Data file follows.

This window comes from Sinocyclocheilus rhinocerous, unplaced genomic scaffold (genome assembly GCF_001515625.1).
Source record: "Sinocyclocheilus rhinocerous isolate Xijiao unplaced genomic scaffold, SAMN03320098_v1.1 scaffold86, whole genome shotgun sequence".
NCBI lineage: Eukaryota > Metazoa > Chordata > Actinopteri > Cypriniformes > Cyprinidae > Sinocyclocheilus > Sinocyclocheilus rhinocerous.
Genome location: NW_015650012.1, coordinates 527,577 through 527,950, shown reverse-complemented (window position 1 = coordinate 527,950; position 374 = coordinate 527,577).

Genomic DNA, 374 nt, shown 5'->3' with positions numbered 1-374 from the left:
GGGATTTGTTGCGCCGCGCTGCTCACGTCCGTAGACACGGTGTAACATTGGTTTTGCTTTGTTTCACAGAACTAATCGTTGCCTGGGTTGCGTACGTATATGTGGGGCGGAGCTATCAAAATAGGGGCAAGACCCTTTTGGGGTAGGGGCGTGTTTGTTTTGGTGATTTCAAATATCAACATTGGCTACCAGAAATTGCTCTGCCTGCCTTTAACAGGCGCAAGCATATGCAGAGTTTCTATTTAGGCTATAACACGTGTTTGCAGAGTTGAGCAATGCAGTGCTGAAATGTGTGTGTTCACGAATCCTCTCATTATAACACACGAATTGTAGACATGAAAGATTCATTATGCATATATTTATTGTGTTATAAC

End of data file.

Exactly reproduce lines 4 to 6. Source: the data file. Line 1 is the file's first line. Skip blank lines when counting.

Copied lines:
Genome location: NW_015650012.1, coordinates 527,577 through 527,950, shown reverse-complemented (window position 1 = coordinate 527,950; position 374 = coordinate 527,577).

Genomic DNA, 374 nt, shown 5'->3' with positions numbered 1-374 from the left:
GGGATTTGTTGCGCCGCGCTGCTCACGTCCGTAGACACGGTGTAACATTGGTTTTGCTTTGTTTCACAGAACTAATCGTTGCCTGGGTTGCGTACGTATATGTGGGGCGGAGCTATCAAAATAGGGGCAAGACCCTTTTGGGGTAGGGGCGTGTTTGTTTTGGTGATTTCAAATATCAACATTGGCTACCAGAAATTGCTCTGCCTGCCTTTAACAGGCGCAAGCATATGCAGAGTTTCTATTTAGGCTATAACACGTGTTTGCAGAGTTGAGCAATGCAGTGCTGAAATGTGTGTGTTCACGAATCCTCTCATTATAACACACGAATTGTAGACATGAAAGATTCATTATGCATATATTTATTGTGTTATAAC